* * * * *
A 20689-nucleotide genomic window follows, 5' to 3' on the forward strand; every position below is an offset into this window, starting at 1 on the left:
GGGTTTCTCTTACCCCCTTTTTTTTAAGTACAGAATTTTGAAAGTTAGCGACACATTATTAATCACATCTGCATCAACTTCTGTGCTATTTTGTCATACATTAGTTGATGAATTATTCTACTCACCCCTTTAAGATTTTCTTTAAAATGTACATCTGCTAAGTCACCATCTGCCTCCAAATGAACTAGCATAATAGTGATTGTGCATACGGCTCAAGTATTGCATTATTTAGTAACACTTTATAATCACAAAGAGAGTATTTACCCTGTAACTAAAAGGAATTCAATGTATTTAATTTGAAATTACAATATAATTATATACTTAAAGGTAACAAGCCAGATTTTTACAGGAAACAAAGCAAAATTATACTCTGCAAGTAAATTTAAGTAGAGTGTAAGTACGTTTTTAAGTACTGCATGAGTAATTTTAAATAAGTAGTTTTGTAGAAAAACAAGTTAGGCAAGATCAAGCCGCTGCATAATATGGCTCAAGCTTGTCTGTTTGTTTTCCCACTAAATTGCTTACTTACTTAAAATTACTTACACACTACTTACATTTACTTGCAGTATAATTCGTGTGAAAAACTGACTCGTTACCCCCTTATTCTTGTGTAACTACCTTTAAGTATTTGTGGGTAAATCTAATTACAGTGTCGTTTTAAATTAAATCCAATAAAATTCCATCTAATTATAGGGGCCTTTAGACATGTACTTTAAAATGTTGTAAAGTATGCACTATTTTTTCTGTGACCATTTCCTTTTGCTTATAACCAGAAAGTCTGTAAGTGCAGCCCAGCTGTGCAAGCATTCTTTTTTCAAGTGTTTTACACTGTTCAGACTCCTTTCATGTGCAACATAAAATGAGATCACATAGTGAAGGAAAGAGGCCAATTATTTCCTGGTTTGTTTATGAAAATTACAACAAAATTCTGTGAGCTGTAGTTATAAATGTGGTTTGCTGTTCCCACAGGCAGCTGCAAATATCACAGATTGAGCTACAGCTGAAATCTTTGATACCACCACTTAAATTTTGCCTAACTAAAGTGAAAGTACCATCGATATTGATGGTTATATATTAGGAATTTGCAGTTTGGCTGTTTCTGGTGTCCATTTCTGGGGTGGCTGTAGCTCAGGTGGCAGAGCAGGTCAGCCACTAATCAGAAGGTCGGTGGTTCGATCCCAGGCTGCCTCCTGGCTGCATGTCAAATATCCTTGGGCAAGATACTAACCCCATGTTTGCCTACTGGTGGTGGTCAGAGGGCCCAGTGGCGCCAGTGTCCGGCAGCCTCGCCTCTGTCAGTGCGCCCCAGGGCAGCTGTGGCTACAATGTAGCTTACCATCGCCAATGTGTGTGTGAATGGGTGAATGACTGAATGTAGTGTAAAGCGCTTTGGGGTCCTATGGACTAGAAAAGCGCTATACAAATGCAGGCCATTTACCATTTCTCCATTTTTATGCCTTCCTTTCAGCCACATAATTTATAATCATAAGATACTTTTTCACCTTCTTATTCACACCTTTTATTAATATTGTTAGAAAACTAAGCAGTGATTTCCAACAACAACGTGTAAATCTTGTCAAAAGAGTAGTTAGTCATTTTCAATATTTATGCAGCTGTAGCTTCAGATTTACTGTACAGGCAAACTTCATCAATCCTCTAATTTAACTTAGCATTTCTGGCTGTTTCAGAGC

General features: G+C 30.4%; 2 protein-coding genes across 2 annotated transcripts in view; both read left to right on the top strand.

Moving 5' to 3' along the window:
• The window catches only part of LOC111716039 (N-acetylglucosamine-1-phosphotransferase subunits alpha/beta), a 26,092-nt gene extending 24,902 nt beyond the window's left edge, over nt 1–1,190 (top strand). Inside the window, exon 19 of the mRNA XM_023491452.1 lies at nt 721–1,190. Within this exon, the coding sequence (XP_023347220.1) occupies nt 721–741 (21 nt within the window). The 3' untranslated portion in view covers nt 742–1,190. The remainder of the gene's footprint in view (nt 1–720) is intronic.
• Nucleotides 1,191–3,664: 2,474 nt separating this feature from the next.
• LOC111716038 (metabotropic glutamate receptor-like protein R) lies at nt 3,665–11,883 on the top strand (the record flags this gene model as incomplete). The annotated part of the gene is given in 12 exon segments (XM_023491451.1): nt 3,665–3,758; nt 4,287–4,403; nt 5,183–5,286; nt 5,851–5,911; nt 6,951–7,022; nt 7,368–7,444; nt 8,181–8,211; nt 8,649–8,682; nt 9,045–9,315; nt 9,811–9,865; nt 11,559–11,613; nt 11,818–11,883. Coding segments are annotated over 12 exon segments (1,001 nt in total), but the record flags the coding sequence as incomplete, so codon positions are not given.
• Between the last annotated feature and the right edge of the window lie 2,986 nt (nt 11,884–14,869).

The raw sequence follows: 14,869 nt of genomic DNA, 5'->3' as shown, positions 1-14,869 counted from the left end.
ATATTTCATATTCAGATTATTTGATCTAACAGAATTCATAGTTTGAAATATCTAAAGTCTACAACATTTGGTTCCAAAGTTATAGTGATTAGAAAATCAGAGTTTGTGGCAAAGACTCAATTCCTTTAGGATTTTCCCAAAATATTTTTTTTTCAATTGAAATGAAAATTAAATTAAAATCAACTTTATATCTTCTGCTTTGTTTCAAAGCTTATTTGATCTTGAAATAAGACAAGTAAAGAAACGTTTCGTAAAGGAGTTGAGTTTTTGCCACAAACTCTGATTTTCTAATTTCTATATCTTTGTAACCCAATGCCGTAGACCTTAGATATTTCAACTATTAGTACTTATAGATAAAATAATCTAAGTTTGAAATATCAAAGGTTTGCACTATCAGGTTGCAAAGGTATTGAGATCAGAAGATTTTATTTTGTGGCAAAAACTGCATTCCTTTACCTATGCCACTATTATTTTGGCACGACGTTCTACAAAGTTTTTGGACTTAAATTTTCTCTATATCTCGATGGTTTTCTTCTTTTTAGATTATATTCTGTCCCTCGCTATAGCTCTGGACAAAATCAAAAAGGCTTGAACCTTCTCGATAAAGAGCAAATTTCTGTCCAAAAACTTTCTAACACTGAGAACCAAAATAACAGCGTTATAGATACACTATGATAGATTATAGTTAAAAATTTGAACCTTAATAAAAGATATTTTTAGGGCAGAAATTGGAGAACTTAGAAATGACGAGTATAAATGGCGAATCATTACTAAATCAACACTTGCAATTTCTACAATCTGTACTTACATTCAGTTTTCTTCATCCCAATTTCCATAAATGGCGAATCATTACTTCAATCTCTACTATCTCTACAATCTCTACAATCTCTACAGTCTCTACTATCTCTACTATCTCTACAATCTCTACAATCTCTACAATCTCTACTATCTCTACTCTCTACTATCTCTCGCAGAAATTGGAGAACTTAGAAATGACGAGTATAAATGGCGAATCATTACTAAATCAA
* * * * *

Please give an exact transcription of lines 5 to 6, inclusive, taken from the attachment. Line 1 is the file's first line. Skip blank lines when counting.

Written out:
• The window catches only part of LOC111716039 (N-acetylglucosamine-1-phosphotransferase subunits alpha/beta), a 26,092-nt gene extending 24,902 nt beyond the window's left edge, over nt 1–1,190 (top strand). Inside the window, exon 19 of the mRNA XM_023491452.1 lies at nt 721–1,190. Within this exon, the coding sequence (XP_023347220.1) occupies nt 721–741 (21 nt within the window). The 3' untranslated portion in view covers nt 742–1,190. The remainder of the gene's footprint in view (nt 1–720) is intronic.
• Nucleotides 1,191–3,664: 2,474 nt separating this feature from the next.